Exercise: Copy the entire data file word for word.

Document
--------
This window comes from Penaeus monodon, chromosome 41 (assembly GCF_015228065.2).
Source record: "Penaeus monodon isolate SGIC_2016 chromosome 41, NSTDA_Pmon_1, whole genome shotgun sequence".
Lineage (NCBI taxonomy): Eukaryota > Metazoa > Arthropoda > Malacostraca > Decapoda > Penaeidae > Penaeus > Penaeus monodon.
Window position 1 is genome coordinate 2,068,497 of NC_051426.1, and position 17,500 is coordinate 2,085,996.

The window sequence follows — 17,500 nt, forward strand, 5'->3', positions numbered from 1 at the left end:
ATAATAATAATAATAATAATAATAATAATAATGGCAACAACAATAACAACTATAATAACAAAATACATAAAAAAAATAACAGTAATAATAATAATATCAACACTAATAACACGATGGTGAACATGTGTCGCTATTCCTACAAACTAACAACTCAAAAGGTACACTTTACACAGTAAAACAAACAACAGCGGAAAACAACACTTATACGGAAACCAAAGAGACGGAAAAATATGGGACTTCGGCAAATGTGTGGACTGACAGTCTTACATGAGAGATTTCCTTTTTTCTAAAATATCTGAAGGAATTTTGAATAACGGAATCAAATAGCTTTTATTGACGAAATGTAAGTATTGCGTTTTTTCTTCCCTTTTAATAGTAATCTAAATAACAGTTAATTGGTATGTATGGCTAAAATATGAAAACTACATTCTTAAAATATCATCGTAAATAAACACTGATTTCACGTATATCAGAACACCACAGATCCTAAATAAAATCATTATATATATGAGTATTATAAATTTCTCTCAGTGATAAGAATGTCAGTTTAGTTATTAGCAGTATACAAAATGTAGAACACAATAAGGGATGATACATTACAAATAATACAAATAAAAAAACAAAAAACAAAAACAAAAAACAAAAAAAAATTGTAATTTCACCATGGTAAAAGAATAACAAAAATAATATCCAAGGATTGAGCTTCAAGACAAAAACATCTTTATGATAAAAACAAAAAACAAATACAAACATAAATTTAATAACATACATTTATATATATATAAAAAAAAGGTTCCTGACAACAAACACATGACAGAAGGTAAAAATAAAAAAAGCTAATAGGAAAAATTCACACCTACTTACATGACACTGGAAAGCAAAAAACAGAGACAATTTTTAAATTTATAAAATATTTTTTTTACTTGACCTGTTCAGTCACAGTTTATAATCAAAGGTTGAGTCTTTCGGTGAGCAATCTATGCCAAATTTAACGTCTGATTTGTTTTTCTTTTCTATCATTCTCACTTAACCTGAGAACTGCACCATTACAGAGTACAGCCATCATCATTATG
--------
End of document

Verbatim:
This window comes from Penaeus monodon, chromosome 41 (assembly GCF_015228065.2).
Source record: "Penaeus monodon isolate SGIC_2016 chromosome 41, NSTDA_Pmon_1, whole genome shotgun sequence".
Lineage (NCBI taxonomy): Eukaryota > Metazoa > Arthropoda > Malacostraca > Decapoda > Penaeidae > Penaeus > Penaeus monodon.
Window position 1 is genome coordinate 2,068,497 of NC_051426.1, and position 17,500 is coordinate 2,085,996.

The window sequence follows — 17,500 nt, forward strand, 5'->3', positions numbered from 1 at the left end:
ATAATAATAATAATAATAATAATAATAATAATGGCAACAACAATAACAACTATAATAACAAAATACATAAAAAAAATAACAGTAATAATAATAATATCAACACTAATAACACGATGGTGAACATGTGTCGCTATTCCTACAAACTAACAACTCAAAAGGTACACTTTACACAGTAAAACAAACAACAGCGGAAAACAACACTTATACGGAAACCAAAGAGACGGAAAAATATGGGACTTCGGCAAATGTGTGGACTGACAGTCTTACATGAGAGATTTCCTTTTTTCTAAAATATCTGAAGGAATTTTGAATAACGGAATCAAATAGCTTTTATTGACGAAATGTAAGTATTGCGTTTTTTCTTCCCTTTTAATAGTAATCTAAATAACAGTTAATTGGTATGTATGGCTAAAATATGAAAACTACATTCTTAAAATATCATCGTAAATAAACACTGATTTCACGTATATCAGAACACCACAGATCCTAAATAAAATCATTATATATATGAGTATTATAAATTTCTCTCAGTGATAAGAATGTCAGTTTAGTTATTAGCAGTATACAAAATGTAGAACACAATAAGGGATGATACATTACAAATAATACAAATAAAAAAACAAAAAACAAAAACAAAAAACAAAAAAAAATTGTAATTTCACCATGGTAAAAGAATAACAAAAATAATATCCAAGGATTGAGCTTCAAGACAAAAACATCTTTATGATAAAAACAAAAAACAAATACAAACATAAATTTAATAACATACATTTATATATATATAAAAAAAAGGTTCCTGACAACAAACACATGACAGAAGGTAAAAATAAAAAAAGCTAATAGGAAAAATTCACACCTACTTACATGACACTGGAAAGCAAAAAACAGAGACAATTTTTAAATTTATAAAATATTTTTTTTACTTGACCTGTTCAGTCACAGTTTATAATCAAAGGTTGAGTCTTTCGGTGAGCAATCTATGCCAAATTTAACGTCTGATTTGTTTTTCTTTTCTATCATTCTCACTTAACCTGAGAACTGCACCATTACAGAGTACAGCCATCATCATTATG